Where in any proceeding under this Act it appears to the Court that either the wife or the husband, as the case may be, has no independent income sufficient for her or his support and the necessary expenses of the proceeding, it may, on the application of the wife or the husband, order the respondent to pay to the petitioner the expenses of the proceeding, and monthly during the proceeding such sum as, having regarding to the petitioner's own income and the income of the respondent, it may seem to the Court to be reasonable.
19. From the foregoing sections it is clear that a special forum has been provided by the special Act for the purpose of I dealing with matrimonial cases and that the special Act provides for payment of 'maintenance' pendente lite both for the person and also for the litigation expenses. No doubt, Thiru Sankaran, the learned Counsel for the respondent in the C.M.A. submitted that the judgment in a petition for restitution of conjugal rights is not a judgment in rem which comes under Section 41 of the Evidence Act and as such a petition for restitution of conjugal rights cannot be deemed as of wider and more comprehensive amplitude than a suit for maintenance, as the one filed by the respondent in the C.M.A. For this proposition, Thiru Sankaran cited the decision in Ma Po Khin v. Ma Shin I.L.R. (1933) Rang. 198, and also the observations of Sarkar in his Law of Evidence at page 467. In Ma Po Khin v. Ma Shin I.L.R. (1933) Rang. 198, a Bench of the Rangoon High Court has held:
A suit for restitution of conjugal rights is purely a private suit between two-persons. No one else has any right to intervene in the matter, and the judgment in such a suit cannot be treated as a judgment in rem within Section 41 of the Evidence Act.
The Bench further held:
The judgment was not that of a Court acting in the exercise of probate, matrimonial, admiralty or insolvency jurisdiction, and was not binding on the first respondent in the present litigation.
It has to be noted that during the rendering of the said decision, any Act, such as the Hindu Marriage Act or any other special Act, was not in force for the purpose of dealing with matrimonial cases.
20. In contrast to the above decision, Thiru VenkatasWami, appearing for the-appellant, cited the decision in Siddaiah v. Penchalamma : AIR1963AP158 . The facts of that case were : The appellant in that case, who was the husband of the respondent, applied for a decree for judicial separation against the wife in the Sub-Court, Kavali, on the allegation that she had deserted him : some years before the institution of that petition. The petition was opposed by the wife inter alia on the plea that a prior decision rendered by the District Munsif's Court, Kavali, that the husband had abandoned his wife and therefore the latter was entitled to separate maintenance operated as res judicata in the subsequent proceedings. This issue was tried as a preliminary one and it was found in favour of the wife. On that view, the Sub-Judge dismissed the petition of the husband under Section 10, Hindu Marriage Act. It was that view of the Sub-Judge that was canvassed before the Andhra Pradesh High Court. The Bench, while deciding that case, held--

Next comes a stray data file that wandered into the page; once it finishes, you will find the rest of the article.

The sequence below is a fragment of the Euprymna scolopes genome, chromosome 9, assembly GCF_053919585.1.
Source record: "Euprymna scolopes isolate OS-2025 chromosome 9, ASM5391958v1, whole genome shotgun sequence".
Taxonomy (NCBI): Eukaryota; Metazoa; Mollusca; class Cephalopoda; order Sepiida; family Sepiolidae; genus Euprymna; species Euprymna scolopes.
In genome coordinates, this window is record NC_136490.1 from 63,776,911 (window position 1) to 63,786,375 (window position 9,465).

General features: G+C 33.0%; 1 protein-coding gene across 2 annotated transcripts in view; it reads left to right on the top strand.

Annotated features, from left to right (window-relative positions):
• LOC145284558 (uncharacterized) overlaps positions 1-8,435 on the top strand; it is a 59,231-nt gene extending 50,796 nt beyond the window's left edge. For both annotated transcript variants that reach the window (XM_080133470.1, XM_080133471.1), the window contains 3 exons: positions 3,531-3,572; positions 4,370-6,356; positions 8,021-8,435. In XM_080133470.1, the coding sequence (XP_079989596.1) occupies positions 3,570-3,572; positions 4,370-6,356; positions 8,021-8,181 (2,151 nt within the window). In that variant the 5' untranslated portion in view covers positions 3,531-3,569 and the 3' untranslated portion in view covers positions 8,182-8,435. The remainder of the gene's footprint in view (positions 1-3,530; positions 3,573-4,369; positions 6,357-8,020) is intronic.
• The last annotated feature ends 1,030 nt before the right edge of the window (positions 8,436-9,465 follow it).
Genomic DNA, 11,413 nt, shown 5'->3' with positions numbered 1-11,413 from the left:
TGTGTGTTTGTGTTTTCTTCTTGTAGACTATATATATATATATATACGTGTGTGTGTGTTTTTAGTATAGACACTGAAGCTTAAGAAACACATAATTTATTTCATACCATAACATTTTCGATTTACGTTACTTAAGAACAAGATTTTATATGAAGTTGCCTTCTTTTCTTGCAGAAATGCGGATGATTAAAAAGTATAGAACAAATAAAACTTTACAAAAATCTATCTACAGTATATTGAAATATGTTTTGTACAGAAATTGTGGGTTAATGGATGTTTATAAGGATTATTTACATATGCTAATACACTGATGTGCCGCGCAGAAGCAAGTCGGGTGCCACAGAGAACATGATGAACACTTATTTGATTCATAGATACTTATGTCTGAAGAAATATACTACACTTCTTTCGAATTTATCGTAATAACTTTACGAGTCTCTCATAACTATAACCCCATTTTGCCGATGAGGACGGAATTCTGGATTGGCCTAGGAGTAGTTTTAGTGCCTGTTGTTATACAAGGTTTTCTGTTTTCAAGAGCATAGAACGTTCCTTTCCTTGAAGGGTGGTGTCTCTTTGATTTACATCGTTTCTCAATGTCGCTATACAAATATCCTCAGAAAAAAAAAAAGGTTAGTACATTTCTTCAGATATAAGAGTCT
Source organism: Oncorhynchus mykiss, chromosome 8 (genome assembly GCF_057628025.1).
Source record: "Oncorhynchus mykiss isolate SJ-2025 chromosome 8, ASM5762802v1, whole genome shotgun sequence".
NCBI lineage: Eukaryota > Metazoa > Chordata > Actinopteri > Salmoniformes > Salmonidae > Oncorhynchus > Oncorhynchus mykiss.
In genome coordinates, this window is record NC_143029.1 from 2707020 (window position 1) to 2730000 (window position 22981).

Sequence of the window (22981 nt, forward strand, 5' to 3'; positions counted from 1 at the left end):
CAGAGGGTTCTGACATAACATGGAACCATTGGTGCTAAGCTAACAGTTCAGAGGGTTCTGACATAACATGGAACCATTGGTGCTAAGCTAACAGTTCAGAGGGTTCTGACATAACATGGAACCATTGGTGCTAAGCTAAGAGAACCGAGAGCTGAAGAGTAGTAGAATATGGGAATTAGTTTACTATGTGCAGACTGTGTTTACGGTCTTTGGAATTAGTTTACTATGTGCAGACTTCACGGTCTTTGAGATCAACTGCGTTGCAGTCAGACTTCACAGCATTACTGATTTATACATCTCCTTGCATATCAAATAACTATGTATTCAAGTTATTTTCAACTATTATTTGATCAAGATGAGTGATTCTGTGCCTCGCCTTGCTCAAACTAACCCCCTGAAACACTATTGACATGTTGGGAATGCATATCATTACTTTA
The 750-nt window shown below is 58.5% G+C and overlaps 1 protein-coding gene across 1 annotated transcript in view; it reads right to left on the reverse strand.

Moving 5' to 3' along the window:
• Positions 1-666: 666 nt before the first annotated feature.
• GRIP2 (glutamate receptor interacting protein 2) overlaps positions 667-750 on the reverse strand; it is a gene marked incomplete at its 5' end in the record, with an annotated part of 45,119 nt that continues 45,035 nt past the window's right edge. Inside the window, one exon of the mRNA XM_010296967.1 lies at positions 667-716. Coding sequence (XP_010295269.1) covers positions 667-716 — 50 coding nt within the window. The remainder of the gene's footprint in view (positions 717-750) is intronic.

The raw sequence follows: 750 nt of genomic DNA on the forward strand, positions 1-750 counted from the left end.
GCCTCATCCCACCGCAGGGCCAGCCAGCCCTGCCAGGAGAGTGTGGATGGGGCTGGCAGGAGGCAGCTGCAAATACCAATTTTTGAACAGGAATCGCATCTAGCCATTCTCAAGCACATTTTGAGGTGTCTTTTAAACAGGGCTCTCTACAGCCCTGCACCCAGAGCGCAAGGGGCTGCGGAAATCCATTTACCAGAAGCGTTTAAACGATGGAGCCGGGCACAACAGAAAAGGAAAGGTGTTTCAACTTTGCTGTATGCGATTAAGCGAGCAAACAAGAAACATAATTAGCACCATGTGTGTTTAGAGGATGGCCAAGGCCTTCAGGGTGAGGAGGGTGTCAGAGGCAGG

It should be borne in mind that the judgment in the maintenance suit decided the rights as between the parties and that being a proceeding inter partes, in our opinion, it cannot be pleaded as a bar to a petition under Section 10 of the Hindu Marriage Act. A judgment by a Subordinate Judge or a District Judge in exercise of the jurisdiction conferred upon them by the Hindu Marriage Act would surely fall within the purview of Section 41 of the Indian Evidence Act. Any decision given in the exercise of matrimonial jurisdiction would be conclusive not only against the parties to the proceeding but against the whole world. In other words, such judgments would operate as judgments in rent The suit decided by the District Munsif would not bind anyone except the parties thereto and it is only a Court exercising matrimonial jurisdiction that could make judgments in tem A valid dissolution of marriage causes the relationship between the husband and wife to cease to exist as against the whole world. That result could not be achieved by a decision rendered by a civil Court in a suit for maintenance.